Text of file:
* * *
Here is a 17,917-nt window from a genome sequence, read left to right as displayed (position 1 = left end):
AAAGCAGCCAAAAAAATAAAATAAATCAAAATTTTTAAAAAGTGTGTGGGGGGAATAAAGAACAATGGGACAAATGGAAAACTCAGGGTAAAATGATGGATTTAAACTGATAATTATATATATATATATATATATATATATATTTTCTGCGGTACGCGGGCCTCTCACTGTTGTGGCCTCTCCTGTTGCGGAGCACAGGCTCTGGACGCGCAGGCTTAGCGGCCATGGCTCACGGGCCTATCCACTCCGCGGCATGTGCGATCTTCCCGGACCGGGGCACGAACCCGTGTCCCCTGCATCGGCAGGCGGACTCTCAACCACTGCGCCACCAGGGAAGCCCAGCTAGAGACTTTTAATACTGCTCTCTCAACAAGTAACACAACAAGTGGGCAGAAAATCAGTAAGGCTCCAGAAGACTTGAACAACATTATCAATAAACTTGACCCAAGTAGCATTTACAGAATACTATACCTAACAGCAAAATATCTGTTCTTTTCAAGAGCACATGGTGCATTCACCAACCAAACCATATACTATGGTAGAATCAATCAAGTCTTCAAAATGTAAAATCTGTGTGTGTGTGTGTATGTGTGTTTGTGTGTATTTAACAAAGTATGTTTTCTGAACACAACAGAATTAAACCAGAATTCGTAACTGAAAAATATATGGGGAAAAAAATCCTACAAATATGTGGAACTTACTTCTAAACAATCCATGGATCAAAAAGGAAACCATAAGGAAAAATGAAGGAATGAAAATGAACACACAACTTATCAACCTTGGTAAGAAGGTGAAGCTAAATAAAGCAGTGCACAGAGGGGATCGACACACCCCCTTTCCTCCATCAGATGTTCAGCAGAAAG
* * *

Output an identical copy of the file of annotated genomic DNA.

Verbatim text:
Here is a 17,917-nt window from a genome sequence, read left to right as displayed (position 1 = left end):
AAAGCAGCCAAAAAAATAAAATAAATCAAAATTTTTAAAAAGTGTGTGGGGGGAATAAAGAACAATGGGACAAATGGAAAACTCAGGGTAAAATGATGGATTTAAACTGATAATTATATATATATATATATATATATATATATTTTCTGCGGTACGCGGGCCTCTCACTGTTGTGGCCTCTCCTGTTGCGGAGCACAGGCTCTGGACGCGCAGGCTTAGCGGCCATGGCTCACGGGCCTATCCACTCCGCGGCATGTGCGATCTTCCCGGACCGGGGCACGAACCCGTGTCCCCTGCATCGGCAGGCGGACTCTCAACCACTGCGCCACCAGGGAAGCCCAGCTAGAGACTTTTAATACTGCTCTCTCAACAAGTAACACAACAAGTGGGCAGAAAATCAGTAAGGCTCCAGAAGACTTGAACAACATTATCAATAAACTTGACCCAAGTAGCATTTACAGAATACTATACCTAACAGCAAAATATCTGTTCTTTTCAAGAGCACATGGTGCATTCACCAACCAAACCATATACTATGGTAGAATCAATCAAGTCTTCAAAATGTAAAATCTGTGTGTGTGTGTGTATGTGTGTTTGTGTGTATTTAACAAAGTATGTTTTCTGAACACAACAGAATTAAACCAGAATTCGTAACTGAAAAATATATGGGGAAAAAAATCCTACAAATATGTGGAACTTACTTCTAAACAATCCATGGATCAAAAAGGAAACCATAAGGAAAAATGAAGGAATGAAAATGAACACACAACTTATCAACCTTGGTAAGAAGGTGAAGCTAAATAAAGCAGTGCACAGAGGGGATCGACACACCCCCTTTCCTCCATCAGATGTTCAGCAGAAAG